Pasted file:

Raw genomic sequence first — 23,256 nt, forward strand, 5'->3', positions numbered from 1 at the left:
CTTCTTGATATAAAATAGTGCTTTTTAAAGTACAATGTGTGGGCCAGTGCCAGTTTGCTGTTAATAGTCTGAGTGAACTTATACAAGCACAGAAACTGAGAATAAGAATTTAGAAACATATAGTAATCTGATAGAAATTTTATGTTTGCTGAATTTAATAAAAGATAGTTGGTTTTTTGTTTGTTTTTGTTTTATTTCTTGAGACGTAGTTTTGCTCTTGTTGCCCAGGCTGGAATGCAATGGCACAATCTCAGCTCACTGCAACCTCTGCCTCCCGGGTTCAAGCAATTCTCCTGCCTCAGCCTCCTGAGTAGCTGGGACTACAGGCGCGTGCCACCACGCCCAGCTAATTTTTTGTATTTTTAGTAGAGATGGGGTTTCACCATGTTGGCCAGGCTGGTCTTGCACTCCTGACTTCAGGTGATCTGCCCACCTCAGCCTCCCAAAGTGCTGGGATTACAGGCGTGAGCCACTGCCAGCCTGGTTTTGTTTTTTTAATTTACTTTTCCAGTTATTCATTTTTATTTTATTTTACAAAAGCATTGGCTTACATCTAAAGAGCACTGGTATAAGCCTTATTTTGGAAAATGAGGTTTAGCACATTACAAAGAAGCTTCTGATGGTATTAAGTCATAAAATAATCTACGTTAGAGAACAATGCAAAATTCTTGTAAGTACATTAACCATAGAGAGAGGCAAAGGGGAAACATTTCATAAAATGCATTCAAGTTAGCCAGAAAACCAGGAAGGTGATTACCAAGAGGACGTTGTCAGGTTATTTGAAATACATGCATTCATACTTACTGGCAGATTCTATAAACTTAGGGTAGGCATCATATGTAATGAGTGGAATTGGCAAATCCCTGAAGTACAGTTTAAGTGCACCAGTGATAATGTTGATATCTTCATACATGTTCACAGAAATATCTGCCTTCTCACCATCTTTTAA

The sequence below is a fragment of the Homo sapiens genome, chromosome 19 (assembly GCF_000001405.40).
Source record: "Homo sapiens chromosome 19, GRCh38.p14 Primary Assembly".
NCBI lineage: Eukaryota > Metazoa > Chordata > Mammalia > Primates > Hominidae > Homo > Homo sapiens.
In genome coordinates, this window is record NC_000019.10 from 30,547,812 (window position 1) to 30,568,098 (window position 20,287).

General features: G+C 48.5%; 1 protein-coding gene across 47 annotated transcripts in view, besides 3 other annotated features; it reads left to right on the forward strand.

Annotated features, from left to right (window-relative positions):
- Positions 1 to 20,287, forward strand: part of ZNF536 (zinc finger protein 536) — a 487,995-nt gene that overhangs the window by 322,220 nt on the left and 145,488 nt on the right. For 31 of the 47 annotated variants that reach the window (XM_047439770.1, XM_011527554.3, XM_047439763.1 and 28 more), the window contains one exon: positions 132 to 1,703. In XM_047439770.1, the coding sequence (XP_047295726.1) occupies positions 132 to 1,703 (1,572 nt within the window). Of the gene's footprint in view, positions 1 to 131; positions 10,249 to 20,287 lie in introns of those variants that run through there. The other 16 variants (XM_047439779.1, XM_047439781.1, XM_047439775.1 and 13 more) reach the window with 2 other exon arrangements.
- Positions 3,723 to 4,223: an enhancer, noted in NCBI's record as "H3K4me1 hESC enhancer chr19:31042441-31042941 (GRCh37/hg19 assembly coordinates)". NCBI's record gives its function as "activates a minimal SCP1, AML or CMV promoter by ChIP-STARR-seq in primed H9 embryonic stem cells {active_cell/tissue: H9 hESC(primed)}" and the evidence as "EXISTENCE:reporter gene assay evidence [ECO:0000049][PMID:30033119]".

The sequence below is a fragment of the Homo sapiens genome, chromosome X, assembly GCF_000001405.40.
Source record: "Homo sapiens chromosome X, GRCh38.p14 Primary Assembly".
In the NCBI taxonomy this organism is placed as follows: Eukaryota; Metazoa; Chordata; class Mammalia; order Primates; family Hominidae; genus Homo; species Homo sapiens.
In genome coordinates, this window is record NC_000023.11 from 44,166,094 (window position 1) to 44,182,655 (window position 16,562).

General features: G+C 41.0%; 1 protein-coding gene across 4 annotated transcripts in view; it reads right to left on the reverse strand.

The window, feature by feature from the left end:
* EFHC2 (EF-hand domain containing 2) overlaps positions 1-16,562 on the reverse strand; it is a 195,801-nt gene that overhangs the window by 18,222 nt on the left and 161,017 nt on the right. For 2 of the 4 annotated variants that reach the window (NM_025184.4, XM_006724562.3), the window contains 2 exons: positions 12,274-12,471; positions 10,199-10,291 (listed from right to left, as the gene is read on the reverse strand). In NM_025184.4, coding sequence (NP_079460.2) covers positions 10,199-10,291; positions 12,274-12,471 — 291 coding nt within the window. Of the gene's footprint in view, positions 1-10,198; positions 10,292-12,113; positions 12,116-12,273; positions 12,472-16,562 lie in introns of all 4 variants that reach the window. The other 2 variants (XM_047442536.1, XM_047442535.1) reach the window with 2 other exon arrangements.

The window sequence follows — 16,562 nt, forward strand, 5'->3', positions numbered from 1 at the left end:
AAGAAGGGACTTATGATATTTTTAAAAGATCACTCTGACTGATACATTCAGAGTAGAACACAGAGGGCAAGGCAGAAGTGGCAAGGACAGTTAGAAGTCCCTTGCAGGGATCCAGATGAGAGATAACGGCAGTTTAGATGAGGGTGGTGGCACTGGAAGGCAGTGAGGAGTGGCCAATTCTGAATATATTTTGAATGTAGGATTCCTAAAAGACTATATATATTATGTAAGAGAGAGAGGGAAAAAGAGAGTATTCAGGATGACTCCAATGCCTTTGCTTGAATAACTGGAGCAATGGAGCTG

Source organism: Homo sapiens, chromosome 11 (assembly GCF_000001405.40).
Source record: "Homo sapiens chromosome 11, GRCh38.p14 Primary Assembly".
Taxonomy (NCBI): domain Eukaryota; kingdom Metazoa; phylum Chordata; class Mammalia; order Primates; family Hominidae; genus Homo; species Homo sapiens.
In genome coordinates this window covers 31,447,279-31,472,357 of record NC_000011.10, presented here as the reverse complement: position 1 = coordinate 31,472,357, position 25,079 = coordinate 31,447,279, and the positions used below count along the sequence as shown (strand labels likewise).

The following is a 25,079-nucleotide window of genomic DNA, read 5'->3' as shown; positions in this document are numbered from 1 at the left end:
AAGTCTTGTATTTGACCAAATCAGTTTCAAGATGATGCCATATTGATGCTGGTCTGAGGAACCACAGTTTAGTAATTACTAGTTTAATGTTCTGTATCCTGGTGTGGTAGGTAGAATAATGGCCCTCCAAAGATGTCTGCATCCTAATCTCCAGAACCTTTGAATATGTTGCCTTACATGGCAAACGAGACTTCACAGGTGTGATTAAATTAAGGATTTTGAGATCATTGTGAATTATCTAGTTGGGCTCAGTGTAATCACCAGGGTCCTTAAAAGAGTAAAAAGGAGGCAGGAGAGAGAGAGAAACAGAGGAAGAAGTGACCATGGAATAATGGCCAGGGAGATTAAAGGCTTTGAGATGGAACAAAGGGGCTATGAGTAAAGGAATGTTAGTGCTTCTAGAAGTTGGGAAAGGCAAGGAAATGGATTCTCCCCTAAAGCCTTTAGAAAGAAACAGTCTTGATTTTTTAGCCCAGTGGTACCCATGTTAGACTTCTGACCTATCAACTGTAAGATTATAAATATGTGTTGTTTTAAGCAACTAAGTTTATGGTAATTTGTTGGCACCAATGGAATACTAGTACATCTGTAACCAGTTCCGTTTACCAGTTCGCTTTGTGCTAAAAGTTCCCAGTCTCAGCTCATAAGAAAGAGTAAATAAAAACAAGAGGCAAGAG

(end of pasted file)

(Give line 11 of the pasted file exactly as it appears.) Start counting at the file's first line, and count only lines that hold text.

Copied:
The sequence below is a fragment of the Homo sapiens genome, chromosome X, assembly GCF_000001405.40.